Internal pudendal artery

The internal pudendal artery is one of the three pudendal arteries that branches off the internal iliac artery, providing blood to the external genitalia.

Internal pudendal artery
Internal iliac artery with branches, including internal pudendal artery.
The superficial branches of the internal pudendal artery.
Sourceinternal iliac artery
VeinInternal pudendal veins
Suppliesexternal genitalia, perineum
Latinarteria pudenda interna
Anatomical terminology

The internal pudendal artery is the terminal branch of the anterior trunk of the internal iliac artery. It is smaller in the female than in the male.


It arises from the anterior division of internal iliac artery. It runs on the lateral pelvic wall. It exits the pelvic cavity through the greater sciatic foramen, inferior to the piriformis muscle, to enter the gluteal region.

It then curves around the sacrospinous ligament to enter the perineum through the lesser sciatic foramen.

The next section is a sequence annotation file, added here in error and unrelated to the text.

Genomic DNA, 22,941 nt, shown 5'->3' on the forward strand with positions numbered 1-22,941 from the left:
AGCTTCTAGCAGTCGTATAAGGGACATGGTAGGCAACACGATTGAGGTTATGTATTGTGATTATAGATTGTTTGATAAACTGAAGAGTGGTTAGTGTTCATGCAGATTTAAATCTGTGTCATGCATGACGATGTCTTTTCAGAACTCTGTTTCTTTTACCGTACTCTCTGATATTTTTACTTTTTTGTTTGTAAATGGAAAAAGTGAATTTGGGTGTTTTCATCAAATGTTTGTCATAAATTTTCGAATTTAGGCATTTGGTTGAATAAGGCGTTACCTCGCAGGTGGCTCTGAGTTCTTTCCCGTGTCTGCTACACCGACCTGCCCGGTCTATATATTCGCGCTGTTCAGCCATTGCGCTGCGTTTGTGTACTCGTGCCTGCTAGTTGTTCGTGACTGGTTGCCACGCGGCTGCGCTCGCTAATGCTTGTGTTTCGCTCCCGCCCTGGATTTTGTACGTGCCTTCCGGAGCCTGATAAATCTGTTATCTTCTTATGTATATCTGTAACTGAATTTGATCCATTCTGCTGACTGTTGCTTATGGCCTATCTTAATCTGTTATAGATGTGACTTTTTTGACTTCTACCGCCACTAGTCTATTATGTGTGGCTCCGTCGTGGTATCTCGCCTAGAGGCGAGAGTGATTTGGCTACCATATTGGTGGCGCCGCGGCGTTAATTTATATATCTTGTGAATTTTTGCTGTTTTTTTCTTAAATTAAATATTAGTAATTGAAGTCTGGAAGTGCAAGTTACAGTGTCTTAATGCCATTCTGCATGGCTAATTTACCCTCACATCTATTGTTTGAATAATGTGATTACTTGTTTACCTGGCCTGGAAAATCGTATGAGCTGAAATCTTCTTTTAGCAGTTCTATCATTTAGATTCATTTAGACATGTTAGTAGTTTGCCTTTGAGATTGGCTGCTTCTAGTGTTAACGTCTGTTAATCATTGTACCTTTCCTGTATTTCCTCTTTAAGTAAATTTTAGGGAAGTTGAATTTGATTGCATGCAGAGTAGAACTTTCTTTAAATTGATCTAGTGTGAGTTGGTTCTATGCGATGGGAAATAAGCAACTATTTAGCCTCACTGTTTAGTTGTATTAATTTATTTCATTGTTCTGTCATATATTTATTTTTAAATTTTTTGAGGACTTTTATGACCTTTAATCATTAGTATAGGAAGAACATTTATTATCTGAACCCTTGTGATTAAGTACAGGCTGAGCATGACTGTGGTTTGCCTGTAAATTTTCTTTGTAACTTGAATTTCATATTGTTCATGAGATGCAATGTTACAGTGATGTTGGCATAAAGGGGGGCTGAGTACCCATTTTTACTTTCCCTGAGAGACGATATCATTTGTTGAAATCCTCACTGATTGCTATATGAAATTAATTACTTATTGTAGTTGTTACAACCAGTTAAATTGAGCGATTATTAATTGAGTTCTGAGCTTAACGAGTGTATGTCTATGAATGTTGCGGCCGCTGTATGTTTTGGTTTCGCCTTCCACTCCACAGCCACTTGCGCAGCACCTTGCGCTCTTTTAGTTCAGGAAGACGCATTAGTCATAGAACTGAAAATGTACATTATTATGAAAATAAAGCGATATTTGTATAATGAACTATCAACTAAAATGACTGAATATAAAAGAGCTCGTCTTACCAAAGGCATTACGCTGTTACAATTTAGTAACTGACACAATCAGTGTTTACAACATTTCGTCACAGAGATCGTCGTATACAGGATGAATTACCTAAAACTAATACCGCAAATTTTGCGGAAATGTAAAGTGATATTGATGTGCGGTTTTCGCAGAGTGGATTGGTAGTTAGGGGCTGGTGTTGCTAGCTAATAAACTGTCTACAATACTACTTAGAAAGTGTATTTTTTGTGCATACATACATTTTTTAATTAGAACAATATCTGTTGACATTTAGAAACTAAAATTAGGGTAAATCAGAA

It travels through the pudendal canal with the internal pudendal veins and the pudendal nerve.


The internal pudendal artery gives off the following branches:

In femalesIn malesDescription
Inferior rectal arteryInferior rectal arteryto anal canal
Perineal arteryPerineal arterysupplies transversus perinei superficialis muscle
Posterior labial branchesPosterior scrotal branches-
Artery of bulb of vestibuleArtery of bulb of penissupplies bulb of vestibule/bulb of penis
Dorsal artery of clitorisDorsal artery of the penis-
Deep artery of clitorisDeep artery of the penisto corpus cavernosum penis

The deep artery of clitoris is a branch of the internal pudendal artery and supplies the clitoral crura. Another branch of the internal pudendal artery is the dorsal artery of clitoris.

Some sources consider the urethral artery a direct branch of the internal pudendal artery,[1] while others consider it a branch of the perineal artery.

In males, the internal pudendal artery also gives rise to the perforating arteries of the penis.

Additional images

See also


This article is issued from Wikipedia. The text is licensed under Creative Commons - Attribution - Sharealike. Additional terms may apply for the media files.